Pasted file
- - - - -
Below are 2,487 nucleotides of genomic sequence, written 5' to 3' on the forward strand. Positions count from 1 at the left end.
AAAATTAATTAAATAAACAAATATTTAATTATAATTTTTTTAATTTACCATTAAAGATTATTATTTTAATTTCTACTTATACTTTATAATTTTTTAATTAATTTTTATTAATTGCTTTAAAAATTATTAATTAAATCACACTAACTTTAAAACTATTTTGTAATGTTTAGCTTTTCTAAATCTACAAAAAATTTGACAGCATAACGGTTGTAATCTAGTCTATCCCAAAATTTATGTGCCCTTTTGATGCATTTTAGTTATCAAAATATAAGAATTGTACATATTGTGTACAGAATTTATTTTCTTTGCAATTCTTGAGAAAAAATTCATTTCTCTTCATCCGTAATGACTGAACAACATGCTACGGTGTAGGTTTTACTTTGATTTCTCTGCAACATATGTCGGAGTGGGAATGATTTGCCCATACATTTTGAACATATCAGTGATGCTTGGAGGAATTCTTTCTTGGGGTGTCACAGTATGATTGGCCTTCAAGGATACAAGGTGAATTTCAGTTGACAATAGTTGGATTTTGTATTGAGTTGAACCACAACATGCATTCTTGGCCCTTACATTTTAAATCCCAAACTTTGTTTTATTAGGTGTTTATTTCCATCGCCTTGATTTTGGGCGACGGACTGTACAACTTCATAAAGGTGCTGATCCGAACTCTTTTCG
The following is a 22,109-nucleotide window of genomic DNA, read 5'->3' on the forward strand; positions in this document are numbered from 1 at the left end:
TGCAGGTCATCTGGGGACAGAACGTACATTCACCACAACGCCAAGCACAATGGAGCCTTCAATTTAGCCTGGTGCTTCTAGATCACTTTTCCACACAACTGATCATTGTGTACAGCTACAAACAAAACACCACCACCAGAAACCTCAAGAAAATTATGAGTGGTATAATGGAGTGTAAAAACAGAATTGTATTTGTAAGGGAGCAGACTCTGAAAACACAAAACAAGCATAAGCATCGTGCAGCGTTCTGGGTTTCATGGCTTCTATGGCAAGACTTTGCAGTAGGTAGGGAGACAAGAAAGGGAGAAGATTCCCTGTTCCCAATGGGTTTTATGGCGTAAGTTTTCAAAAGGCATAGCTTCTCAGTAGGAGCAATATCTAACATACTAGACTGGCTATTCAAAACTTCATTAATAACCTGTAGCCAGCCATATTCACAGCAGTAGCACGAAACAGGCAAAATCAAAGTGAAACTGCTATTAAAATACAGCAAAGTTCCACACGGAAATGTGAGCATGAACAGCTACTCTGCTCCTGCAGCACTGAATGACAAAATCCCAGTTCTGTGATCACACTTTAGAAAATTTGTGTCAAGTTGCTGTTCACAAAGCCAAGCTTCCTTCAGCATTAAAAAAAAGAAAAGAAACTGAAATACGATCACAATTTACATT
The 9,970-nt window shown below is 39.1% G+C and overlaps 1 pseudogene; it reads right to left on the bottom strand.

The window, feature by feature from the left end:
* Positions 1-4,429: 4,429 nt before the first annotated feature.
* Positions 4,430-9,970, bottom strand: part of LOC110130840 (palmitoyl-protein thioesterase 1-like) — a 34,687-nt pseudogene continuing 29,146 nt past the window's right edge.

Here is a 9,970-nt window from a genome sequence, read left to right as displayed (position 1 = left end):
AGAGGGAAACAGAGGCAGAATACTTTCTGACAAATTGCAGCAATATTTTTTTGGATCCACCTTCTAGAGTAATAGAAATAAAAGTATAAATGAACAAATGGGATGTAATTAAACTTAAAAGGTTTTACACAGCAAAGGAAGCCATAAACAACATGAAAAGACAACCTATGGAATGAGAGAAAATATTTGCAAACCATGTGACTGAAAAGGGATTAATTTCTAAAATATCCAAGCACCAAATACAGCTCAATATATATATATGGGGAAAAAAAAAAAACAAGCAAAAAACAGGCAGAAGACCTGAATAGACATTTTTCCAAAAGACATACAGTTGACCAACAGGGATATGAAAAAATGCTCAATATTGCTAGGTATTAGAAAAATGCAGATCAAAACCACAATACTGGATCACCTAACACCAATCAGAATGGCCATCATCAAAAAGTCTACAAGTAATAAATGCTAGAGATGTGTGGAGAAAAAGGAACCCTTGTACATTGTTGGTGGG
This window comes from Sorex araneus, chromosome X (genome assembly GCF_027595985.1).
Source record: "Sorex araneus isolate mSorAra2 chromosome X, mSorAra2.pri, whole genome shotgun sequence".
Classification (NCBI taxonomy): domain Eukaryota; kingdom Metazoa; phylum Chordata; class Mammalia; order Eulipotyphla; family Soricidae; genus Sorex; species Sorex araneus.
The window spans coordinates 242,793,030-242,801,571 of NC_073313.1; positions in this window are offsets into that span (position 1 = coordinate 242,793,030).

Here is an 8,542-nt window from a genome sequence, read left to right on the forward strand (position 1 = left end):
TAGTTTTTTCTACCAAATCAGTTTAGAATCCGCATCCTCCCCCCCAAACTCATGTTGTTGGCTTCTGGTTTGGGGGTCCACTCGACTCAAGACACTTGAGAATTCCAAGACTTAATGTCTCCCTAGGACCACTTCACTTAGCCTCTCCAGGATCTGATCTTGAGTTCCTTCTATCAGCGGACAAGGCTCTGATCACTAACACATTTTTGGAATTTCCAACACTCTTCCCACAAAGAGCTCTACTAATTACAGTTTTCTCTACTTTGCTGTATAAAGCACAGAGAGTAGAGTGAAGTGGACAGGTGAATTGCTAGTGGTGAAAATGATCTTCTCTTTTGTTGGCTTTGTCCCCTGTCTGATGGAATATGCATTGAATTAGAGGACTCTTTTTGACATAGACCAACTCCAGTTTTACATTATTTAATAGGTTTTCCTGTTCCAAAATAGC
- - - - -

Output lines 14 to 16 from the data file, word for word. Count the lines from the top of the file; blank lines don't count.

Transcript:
The window spans coordinates 242,793,030-242,801,571 of NC_073313.1; positions in this window are offsets into that span (position 1 = coordinate 242,793,030).

Here is an 8,542-nt window from a genome sequence, read left to right on the forward strand (position 1 = left end):
TAGTTTTTTCTACCAAATCAGTTTAGAATCCGCATCCTCCCCCCCAAACTCATGTTGTTGGCTTCTGGTTTGGGGGTCCACTCGACTCAAGACACTTGAGAATTCCAAGACTTAATGTCTCCCTAGGACCACTTCACTTAGCCTCTCCAGGATCTGATCTTGAGTTCCTTCTATCAGCGGACAAGGCTCTGATCACTAACACATTTTTGGAATTTCCAACACTCTTCCCACAAAGAGCTCTACTAATTACAGTTTTCTCTACTTTGCTGTATAAAGCACAGAGAGTAGAGTGAAGTGGACAGGTGAATTGCTAGTGGTGAAAATGATCTTCTCTTTTGTTGGCTTTGTCCCCTGTCTGATGGAATATGCATTGAATTAGAGGACTCTTTTTGACATAGACCAACTCCAGTTTTACATTATTTAATAGGTTTTCCTGTTCCAAAATAGC